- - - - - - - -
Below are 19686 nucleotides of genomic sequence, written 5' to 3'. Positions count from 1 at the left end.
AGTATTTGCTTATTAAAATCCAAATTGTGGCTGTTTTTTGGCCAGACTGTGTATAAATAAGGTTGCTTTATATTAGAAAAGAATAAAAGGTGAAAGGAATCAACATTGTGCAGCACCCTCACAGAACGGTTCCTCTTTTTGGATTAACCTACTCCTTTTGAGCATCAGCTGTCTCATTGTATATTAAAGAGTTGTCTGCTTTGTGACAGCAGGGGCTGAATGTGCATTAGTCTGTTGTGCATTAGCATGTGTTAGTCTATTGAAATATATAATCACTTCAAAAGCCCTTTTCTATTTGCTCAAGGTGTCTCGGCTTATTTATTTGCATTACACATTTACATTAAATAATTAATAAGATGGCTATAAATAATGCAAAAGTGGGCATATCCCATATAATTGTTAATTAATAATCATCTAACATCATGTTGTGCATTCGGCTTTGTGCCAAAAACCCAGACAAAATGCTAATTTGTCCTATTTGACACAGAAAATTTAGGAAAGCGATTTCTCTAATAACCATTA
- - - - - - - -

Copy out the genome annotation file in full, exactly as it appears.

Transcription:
Below are 19686 nucleotides of genomic sequence, written 5' to 3'. Positions count from 1 at the left end.
AGTATTTGCTTATTAAAATCCAAATTGTGGCTGTTTTTTGGCCAGACTGTGTATAAATAAGGTTGCTTTATATTAGAAAAGAATAAAAGGTGAAAGGAATCAACATTGTGCAGCACCCTCACAGAACGGTTCCTCTTTTTGGATTAACCTACTCCTTTTGAGCATCAGCTGTCTCATTGTATATTAAAGAGTTGTCTGCTTTGTGACAGCAGGGGCTGAATGTGCATTAGTCTGTTGTGCATTAGCATGTGTTAGTCTATTGAAATATATAATCACTTCAAAAGCCCTTTTCTATTTGCTCAAGGTGTCTCGGCTTATTTATTTGCATTACACATTTACATTAAATAATTAATAAGATGGCTATAAATAATGCAAAAGTGGGCATATCCCATATAATTGTTAATTAATAATCATCTAACATCATGTTGTGCATTCGGCTTTGTGCCAAAAACCCAGACAAAATGCTAATTTGTCCTATTTGACACAGAAAATTTAGGAAAGCGATTTCTCTAATAACCATTA